Just takes more saddle time and it'll come naturally. Ride safe.
 

·
Registered
Joined
·
25 Posts
Discussion Starter #6
Thank you for all the replies. I sort of guessed that would be correct, but I wanted to make sure before I started making bad habits. Engine braking =/= brake lights was also a concern I thought of too.

Using the brakes at the higher gears feels so weird though. Just have to practice more I guess...
 

·
Registered
Joined
·
7,620 Posts
This is just what I do. Not necessarily right or wrong; just what I do.

I pretty well know what speeds constitute what gear. So I pull the clutch in, downshift (keeping the clutch in) to keep the bike in the 'correct' gear; and hit the brakes. My thinking is; if I suddenly need to stop quick; I'm already on the brakes. They are already warmed up, etc. etc.

Just don't get in the habit of shifting down to 1st while still cruising at 50! I've seen guys do that and boy does it end badly if they slip off of the clutch.
 

·
Registered
Joined
·
99 Posts
I do a combination of both, shifting down while still using the brakes. Keep in mind that engine braking only will not light up your brake light, so that transport truck behind you will have no idea you're stopping. Be sure to use a combination of both front and back brakes - you'll get most of your braking from the front due to weight transfer. Also, as mentioned, for slow riding (around gas pumps, parking lots) use your rear brake only, don't even tempt yourself by putting your fingers over the levers.

Joel
 

·
Living The Dream
Joined
·
1,512 Posts
Thank you for all the replies. I sort of guessed that would be correct, but I wanted to make sure before I started making bad habits. Engine braking =/= brake lights was also a concern I thought of too.

Using the brakes at the higher gears feels so weird though. Just have to practice more I guess...
Have you taken an MSF course? Highly recommended if not. It will give you some much needed techniques that may just save your life someday.
 

·
Registered
Joined
·
155 Posts
What I do is always use the brakes to signal my intent to the driver behind me, and downshift as needed to be ready to accelerate instantly if I have to. I think that's what some others are saying too.

I learned about braking in a '41 2-ton Chevy, hauling wheat. Loaded, it only had one reliable hard stop, then required a brake job; the rule was stop with the gear shift if at all possible. I probably don't brake hard enough soon enough since I began with nearly useless brakes, and haven't forgotten the experience.

Grandpa
 

·
Registered
Joined
·
39 Posts
It all depends on the riding scenario, but most of the time I use the brake before down shifting. I find it safer and comfortable.
 

·
Registered
Joined
·
33 Posts
Just don't get in the habit of shifting down to 1st while still cruising at 50! I've seen guys do that and boy does it end badly if they slip off of the clutch.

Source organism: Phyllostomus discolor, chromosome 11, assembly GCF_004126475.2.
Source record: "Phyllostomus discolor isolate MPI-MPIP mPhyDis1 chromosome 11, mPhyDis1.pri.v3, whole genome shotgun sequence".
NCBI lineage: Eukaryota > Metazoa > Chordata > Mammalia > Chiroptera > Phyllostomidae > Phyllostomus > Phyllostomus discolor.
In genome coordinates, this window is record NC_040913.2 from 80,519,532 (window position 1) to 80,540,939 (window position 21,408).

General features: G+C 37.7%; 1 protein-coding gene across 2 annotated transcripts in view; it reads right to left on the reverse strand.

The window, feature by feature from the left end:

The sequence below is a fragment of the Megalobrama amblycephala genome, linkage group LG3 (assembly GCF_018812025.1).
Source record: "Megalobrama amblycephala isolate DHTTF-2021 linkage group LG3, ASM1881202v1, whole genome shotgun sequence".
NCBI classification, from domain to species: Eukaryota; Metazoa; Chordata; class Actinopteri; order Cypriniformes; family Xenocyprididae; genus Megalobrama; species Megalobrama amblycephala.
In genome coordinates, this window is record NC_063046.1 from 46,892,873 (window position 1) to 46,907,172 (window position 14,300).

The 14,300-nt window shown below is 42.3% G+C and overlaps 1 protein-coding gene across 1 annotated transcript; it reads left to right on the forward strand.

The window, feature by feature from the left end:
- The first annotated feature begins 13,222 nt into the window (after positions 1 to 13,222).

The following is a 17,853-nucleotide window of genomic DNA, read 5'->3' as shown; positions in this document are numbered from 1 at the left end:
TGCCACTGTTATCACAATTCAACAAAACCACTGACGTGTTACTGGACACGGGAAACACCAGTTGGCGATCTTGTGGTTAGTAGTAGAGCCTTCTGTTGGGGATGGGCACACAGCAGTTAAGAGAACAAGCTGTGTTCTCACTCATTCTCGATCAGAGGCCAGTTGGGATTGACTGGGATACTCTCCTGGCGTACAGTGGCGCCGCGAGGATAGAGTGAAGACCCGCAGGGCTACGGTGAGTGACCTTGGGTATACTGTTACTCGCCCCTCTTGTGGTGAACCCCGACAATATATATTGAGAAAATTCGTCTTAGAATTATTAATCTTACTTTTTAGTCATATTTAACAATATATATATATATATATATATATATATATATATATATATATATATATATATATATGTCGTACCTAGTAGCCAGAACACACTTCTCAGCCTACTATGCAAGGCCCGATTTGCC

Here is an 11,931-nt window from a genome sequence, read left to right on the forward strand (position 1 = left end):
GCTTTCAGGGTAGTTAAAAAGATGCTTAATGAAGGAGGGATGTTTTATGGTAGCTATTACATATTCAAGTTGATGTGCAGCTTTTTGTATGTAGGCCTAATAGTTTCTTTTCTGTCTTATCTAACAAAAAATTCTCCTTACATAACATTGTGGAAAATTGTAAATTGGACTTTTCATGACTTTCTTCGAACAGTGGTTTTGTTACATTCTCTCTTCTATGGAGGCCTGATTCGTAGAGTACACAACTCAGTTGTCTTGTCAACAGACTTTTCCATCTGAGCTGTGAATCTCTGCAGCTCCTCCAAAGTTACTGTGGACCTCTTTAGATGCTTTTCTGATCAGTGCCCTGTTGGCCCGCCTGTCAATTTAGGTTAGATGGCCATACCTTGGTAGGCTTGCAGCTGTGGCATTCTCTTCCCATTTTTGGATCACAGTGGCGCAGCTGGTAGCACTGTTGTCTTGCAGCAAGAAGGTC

Ouch... this.

The one and only time either of my bikes touched pavement, I was on my first bike (a CBR250R), getting ready to turn left, in what I thought was 3rd gear. I downshifted to what I thought was 2nd, and promptly lost 30+ mph of forward momentum. Well, the bike did anyway.

Thankfully, I dress for the crash, and being my first bike, I'd prepared for this by putting on frame sliders, and insuring the heck out of it. It turned out to be just a minor annoyance, costing me only a pair of pucks and a replacement helmet. Fairings on bike and body on me totally unharmed. It was a bonus that this happened around 11 p.m. on a small road, so no traffic to complicate things, and no witnesses to hurt my pride or tell the woman in my life that I went down.

I still use the engine to brake, but I let it no longer drop 2 gears, and usually let it run down lower than I once did before shifting again.
 

·
Registered
Joined
·
21 Posts
When I took the MSC the instructer trained us to use braking and progressive downshifting like the big rigs do. The brake lights help alert others and you can really get to know the limits on your bike / know what gear you are in if trouble should arise.
 

·
Registered
Joined
·
213 Posts
I learned last weekend that several of the folks I sometimes ride with admitted they "never" use the front brake. They believed the front brake was dangerous.

That kind of freaked me out. I don't want to ride very close to any of them, and sure don't want them right behind me.
 

·
Premium Member
Joined
·
170 Posts
I use both engine and brakes as well. It works really well and evens out the wear in addition to providing extra stopping power. Just remember to let off the clutch smoothly and don't use too much back brake since the combination of the two can cause the rear to tire to skid. You'll figure out where that threshold is with practice. I highly recommend avoiding that test in wet pavement. :)
 

·
BOTM Winner, October 2013
Joined
·
311 Posts
Practice using the brakes, downshift as the brakes slow you down. The front brake is where the most of the stopping power is. However, don't us the front brake in a turn, rear only. All you need is seat time to get use to the bike and the way it reacts. After a bit it will be 2nd nature and you won't even think about it, you'll just do it. But very important, USE YOUR BRAKES. That's why Kawasaki spent so much money to design them, engine braking is only to ASSIST with slowing down, not for stopping, or more importantly. panic stopping. Engine braking only is good for controlling your speed while going down hill, riding the brakes to keep you speed down will overheat the brakes.